A good idea the book gives is to create "flashcards" with a belief, assumption or negative thought on one side of the small card and a more healthy perspective in response on the other side. I think this would be really helpful for someone wanting to do something they found anxiety provoking (going to a family occasion, meeting someone of the opposite sex). As we all know, in the middle of a stressful situation the negative thoughts and feelings flow easily and thinking up a positive replacement can be much more difficult - having some "Blue Peter" examples which you prepared earlier could be really helpful.
The book is thoroughly grounded in good research and filled with practical advice - there wasn't anything I read that jarred with me or I viewed as author bias. At the same time the book was a little dry to read, not especially motivational for me, and I had the same feeling about completing the CBT exercise as I would about regularly eating oat bran - no doubt good for me but not especially fun. However the more I got into the book the more the tasks required seemed manageable, and believable, and I can see myself applying them in the coming months. If I spent even 30 minutes a day, five times a week, for two months I'm convinced I would progress a lot, so I'm "sold" on the concept of CBT in that sense.
I would say if someone was feeling very depressed they would probably be better off getting treatment for the depression before tackling CBT, and equally if someone felt able to do positive things (such as attending an SA meet or going out and doing something with friends) they'd be better off doing that than staying at home completing CBT exercises. For people in between, however, I think the exercises would be tremendously helpful. If you're not in a position to do anything social at the moment this book is excellent preparation for taking those first steps. If you are feeling a little better, are getting out a bit more, and feeling a bit brighter in general, I think this book will really complement and reinforce what you are doing. No hesitation in recommending this book for anyone with SA, or for anyone wanting to understand and help an SA friend or relative.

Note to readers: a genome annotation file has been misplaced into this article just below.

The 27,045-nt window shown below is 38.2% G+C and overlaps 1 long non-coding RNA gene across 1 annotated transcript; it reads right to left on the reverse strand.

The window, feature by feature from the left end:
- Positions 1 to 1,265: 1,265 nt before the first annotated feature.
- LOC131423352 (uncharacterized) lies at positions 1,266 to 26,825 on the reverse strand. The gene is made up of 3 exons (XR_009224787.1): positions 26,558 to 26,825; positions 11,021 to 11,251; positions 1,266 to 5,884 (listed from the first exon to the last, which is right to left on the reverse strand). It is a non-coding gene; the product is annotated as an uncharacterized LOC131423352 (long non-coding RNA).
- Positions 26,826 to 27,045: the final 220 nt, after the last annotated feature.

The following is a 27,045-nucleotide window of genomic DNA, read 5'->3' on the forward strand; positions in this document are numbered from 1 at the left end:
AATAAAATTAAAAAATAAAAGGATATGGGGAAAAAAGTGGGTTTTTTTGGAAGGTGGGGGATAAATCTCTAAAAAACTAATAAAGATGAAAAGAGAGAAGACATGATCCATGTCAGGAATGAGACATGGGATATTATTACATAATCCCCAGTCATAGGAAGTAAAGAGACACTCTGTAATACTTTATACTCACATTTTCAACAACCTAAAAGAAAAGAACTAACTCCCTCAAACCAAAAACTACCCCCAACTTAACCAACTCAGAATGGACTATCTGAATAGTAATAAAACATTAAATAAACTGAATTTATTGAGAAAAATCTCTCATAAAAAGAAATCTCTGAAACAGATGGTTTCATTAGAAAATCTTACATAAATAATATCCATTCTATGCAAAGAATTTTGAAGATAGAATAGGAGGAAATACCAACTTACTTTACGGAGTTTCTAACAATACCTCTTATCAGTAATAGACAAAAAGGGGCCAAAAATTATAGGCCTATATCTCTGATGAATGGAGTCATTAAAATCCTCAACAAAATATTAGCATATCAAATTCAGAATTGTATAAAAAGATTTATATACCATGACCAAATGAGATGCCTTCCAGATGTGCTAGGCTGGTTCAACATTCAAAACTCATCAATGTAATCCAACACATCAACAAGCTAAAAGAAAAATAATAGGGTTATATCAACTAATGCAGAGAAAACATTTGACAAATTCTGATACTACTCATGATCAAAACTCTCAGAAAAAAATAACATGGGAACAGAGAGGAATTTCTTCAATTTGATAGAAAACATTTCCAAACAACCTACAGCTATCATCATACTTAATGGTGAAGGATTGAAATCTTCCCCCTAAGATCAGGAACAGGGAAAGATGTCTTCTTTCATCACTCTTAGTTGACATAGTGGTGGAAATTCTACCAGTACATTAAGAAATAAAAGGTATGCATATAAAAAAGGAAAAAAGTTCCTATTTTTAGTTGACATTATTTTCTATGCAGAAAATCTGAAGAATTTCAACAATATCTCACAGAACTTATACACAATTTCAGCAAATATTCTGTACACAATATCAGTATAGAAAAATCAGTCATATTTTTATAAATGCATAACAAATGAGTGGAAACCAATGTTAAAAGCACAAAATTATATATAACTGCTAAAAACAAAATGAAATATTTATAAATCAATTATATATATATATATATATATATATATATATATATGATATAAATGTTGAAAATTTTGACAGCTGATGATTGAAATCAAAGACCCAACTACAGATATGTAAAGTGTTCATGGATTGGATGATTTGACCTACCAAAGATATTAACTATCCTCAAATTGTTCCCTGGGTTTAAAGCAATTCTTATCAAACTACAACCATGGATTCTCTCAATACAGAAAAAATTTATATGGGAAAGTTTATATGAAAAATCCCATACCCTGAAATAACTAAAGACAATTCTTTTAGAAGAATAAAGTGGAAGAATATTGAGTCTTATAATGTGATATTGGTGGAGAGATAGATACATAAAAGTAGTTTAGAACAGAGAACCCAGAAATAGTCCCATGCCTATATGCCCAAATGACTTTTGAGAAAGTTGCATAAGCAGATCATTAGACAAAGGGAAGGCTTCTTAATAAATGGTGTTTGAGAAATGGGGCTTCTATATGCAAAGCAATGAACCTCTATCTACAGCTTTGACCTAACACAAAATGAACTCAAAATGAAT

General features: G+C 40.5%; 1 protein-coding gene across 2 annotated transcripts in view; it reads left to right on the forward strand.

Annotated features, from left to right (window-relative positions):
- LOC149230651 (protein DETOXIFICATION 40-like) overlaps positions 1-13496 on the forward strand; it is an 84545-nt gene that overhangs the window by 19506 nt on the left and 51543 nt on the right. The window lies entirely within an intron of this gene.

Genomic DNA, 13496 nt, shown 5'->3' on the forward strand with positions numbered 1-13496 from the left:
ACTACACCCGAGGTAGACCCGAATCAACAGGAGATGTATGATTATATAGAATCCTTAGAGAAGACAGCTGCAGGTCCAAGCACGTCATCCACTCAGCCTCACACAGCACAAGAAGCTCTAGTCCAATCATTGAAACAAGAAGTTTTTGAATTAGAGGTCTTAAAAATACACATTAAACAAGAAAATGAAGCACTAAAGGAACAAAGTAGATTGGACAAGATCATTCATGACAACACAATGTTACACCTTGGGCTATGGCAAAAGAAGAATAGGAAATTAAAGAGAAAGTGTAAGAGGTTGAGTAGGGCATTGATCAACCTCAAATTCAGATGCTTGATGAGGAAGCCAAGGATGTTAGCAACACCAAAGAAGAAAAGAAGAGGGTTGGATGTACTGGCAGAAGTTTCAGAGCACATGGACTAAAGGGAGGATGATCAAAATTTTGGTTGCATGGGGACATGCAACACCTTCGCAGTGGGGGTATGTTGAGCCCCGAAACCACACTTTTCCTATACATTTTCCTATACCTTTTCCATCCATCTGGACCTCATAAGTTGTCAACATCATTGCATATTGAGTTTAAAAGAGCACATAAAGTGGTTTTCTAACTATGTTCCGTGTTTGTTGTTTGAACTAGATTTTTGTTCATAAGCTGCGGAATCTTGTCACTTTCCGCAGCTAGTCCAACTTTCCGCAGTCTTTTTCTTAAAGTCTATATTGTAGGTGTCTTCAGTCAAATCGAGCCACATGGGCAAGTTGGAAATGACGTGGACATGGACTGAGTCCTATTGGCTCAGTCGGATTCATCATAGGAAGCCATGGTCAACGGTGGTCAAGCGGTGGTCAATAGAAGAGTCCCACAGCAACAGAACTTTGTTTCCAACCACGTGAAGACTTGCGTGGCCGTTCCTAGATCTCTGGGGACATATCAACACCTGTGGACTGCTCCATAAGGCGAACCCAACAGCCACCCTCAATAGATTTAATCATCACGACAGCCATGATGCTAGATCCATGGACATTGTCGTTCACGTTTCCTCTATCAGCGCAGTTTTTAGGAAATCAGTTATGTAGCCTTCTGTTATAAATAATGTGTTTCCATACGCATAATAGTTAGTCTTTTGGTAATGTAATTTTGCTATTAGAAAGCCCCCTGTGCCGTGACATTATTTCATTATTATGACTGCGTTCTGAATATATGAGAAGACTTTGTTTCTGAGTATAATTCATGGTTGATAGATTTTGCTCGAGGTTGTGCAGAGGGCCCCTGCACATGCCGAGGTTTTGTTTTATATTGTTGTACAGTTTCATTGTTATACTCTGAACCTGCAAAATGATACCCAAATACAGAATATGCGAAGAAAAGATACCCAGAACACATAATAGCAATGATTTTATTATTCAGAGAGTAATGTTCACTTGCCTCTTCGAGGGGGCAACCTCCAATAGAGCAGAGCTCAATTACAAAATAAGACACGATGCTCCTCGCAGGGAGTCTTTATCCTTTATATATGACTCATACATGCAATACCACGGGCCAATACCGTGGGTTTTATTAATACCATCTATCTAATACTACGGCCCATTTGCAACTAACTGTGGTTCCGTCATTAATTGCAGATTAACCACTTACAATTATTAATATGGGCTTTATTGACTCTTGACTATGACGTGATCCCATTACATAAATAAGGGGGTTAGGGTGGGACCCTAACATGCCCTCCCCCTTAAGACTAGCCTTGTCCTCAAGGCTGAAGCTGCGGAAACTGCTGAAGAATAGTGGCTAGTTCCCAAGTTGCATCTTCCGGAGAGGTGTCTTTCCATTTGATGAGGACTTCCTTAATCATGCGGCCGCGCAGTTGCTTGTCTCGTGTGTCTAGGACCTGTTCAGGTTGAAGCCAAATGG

My GP advised I went to a CBT therapist and I did so for 6 months, but found that as soon the course had finished I slowly slipped back into my old habits of avoiding pretty much everything.
I found this book really easy to read and at times found myself saying out loud "yes! that is so me!". I struggle with the words to describe what it's like to have SA but the way this book explains it really hits the nail on the head.
I'm one of those people with SA that seem to shock others when I say I suffer with it, because I am naturally an extrovert and am very loud/talkative around people I know so the 'shyness' part of the book didn't really apply to me, although I can see how it overlaps with social anxiety.
I find this book great to refer to when i'm feeling worried and the Thought Tables / Maps are really good at pin-pointing where the worries stem from. Often it's very hard to know why you are panicking when you're already in a stressful situation so having it clear as day in front of you really helps you realise how unlikely/ridiculous some of the automatic thoughts are.
I would definitely recommend this book to sufferers of SA / people who aren't sure whether they have it.
Would you like to see more reviews about this item?
Most recent customer reviews
Look for similar items by category